Again saying there's no "legitimate legislative" reason for seeking President Trump's tax returns, Treasury Secretary Steven Mnuchin rejected a House committee's subpoena for the documents on Friday. His letter kicks the issue back to the House, Politico reports, where Democrats will have to decide how to enforce the subpoena. Speaker Nancy Pelosi could have the full House vote to authorize a lawsuit against the administration. A suit probably would originate in federal court in Washington. The administration could appeal a loss to the D.C. Circuit Court, and then, the Supreme Court.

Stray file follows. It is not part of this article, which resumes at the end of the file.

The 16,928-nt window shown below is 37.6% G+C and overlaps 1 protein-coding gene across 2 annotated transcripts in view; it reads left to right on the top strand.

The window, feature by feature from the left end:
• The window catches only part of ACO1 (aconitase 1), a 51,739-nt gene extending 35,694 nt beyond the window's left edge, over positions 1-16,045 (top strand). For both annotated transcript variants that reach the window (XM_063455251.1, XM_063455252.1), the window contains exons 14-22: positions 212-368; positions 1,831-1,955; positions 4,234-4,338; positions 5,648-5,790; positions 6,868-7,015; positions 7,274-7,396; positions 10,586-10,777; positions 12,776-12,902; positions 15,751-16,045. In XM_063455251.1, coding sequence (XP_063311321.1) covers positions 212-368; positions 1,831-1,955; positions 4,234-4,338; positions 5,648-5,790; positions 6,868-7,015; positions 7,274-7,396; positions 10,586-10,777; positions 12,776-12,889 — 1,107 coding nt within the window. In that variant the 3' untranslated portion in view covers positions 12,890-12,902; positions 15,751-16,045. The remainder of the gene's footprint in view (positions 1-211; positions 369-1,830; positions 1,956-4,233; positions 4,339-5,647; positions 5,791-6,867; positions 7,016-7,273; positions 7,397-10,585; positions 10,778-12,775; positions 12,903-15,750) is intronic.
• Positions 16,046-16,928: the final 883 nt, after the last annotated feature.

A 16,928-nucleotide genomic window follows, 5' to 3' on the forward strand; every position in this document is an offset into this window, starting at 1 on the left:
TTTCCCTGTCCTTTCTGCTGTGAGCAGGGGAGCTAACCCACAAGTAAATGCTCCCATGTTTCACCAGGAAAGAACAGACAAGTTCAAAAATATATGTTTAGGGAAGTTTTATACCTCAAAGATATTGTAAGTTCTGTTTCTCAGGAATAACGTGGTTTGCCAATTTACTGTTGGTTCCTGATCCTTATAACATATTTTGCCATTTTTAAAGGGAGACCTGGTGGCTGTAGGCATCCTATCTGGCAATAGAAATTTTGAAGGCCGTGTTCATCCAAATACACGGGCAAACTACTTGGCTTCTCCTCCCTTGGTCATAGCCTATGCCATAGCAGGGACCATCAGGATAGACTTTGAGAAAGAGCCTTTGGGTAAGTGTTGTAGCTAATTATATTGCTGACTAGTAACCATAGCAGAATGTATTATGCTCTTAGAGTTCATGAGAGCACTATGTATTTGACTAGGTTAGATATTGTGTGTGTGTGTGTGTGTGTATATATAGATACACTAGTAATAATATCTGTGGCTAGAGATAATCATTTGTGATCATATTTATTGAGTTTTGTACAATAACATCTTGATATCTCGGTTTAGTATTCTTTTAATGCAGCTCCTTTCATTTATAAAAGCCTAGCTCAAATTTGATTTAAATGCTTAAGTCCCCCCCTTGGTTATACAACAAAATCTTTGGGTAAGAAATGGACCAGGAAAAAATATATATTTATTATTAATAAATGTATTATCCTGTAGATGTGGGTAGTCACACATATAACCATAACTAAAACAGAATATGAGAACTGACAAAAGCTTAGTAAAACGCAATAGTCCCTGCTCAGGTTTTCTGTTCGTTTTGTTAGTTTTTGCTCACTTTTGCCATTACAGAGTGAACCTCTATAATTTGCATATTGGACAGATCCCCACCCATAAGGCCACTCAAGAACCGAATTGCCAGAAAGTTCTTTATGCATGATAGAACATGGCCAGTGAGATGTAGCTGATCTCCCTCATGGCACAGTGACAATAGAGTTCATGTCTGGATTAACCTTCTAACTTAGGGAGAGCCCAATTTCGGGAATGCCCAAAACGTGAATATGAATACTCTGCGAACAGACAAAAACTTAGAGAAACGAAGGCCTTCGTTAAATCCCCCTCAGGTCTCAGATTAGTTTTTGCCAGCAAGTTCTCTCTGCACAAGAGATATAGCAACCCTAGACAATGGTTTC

Richard Neal, chairman of the House Ways and Means Committee, has been seeking Trump’s personal tax records covering six years, as well as those of several of his businesses. A 1924 law permits the heads of congressional tax committees to see anyone's tax information. Neal answered Mnuchin on Friday by saying, per NBC, "The law, by its terms, does not allow for discretion as to whether to comply with a request for tax returns and return information." Neal said he's consulting counsel about how to enforce the subpoena. One option for Democrats, who control the House and its committees, is to vote to hold Mnuchin in criminal contempt; the problem with that step is that it would end up at the Justice Department for prosecution, which seems unlikely with Trump in office. (Read more Trump tax return stories.)